you, Tammy, for that generous introduction. It is
a privilege to be here with you and with the other
distinguished members of this historic club.
may not be aware that the FBI and the Press Club
have a couple of things in common. Both of our organizations
were founded in 1908. But most importantly, we both
are committed to the pursuit of information: We
in the FBI are tasked with discovering information.
You in the press are also paid to discover information.
We have investigators; you have investigative reporters.
We do our best to keep our sensitive information
secure. And, you do your best to put it on the front
page. In all seriousness, the search for the truth
is the heart of what we both do. We seek information,
vet it, labor over its accuracy, and piece it together
to make sense of the larger story. And now, in the
year 2003, that information is increasingly global,
relating to actions and events outside of the United
States, that impact us within the United States.
I want to discuss with you the threats we are facing
and how the FBI is changing to address those threats.
I was sworn in as Director of the FBI in September
2001, I knew then that the FBI needed to change.
I did not know, however, how quickly it needed to
change nor the extent of that change. The September
11th attacks required that we dramatically shift
our priorities. Overnight, the FBI's top priority
became protecting Americans from terrorism.
our progress since then, the war is far from over.
The threat is real, and the threat is not just from
terrorists. It is also from international organized
crime, from computer hackers operating across global
networks and from foreign companies trying to steal
corporate secrets and technologies.
threat of today and of the future is a dangerous
convergence of terrorist, intelligence, and criminal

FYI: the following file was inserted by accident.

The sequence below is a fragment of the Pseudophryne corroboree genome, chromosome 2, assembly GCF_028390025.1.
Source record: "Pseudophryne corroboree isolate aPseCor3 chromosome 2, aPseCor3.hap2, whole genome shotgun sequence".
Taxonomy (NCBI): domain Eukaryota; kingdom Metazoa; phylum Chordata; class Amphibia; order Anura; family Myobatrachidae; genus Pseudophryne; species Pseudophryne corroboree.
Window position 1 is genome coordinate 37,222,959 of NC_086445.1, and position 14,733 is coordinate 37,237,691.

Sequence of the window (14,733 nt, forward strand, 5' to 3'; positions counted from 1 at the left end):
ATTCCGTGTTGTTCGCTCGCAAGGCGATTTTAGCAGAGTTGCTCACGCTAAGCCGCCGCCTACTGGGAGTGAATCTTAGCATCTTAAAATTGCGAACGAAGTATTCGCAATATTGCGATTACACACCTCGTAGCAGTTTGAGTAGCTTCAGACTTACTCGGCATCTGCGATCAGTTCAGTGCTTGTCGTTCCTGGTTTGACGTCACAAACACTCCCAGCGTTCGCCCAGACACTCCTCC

groups, all operating to some extent over the Internet
and through interconnected, sophisticated networks.
In this environment, the traditional distinctions
between organized crime, cyber crime, espionage,
and terrorism have broken down. Organized crime
may launder money for terrorists. Credit card fraud
may be perpetrated by the Russian mafia or by al
Qaeda operatives. Spies from enemies and allies
alike may use hacker tools to reach into our computer
systems and steal trade and defense secrets.
number of countries engaged in espionage against
the United States has increased with the end of
the Cold War some 19 countries are actively
engaged in acquiring U.S. economic secrets. And
the players are not just intelligence agents; they
are university students, businessmen, and company
insiders. Our enemies and some of our allies
covet our technology, manufacturing processes,
and trade secrets. Economic espionage is costing
U.S. businesses more than $200 billion a year in
intellectual property theft.
are also seeing growth in the number of traditional
crimes that have migrated online and exploded on
company doorsteps: fraud, identity theft, and copyright
infringement. At the same time, computer intrusions,
denial of service attacks, and attacks on the Internet's
root servers and domain system are taking wing.
A London-based security firm determined that worldwide
digital attacks reached an all-time high of nearly
20,000 in January, causing more than $8 billion
common denominator in these expanding areas of criminal
threat is their international dimension. When I
began my career as a prosecutor in my first U.S.
Attorney's Office in San Francisco in the seventies,
rare was the case that had international connections.
Now, it is unusual if an investigation does not
have an international nexus. This is because crime
now has worldwide reach with the progress of technology
and communications; because terrorists have global
reach and global networks; and because the dawn
of the cyber world permits hackers and other cheats
to commit their crimes remotely from the corners
of the world.
FBI is adjusting to keep pace with this global change.
I would like to cover several of the ways that the
FBI is changing to meet the threats of this new
THE FBI HAS CHANGED
first effort since 9/11 has been to overhaul our
counterterrorism program from top to bottom. This
has been an ambitious and all-consuming effort
one that has caused our counterterrorism chief,
Larry Mefford, to quote Churchill's admonition:
"When you're going through hell, keep going."
difficult, this effort has dramatically improved
our capacity to protect the nation in a number of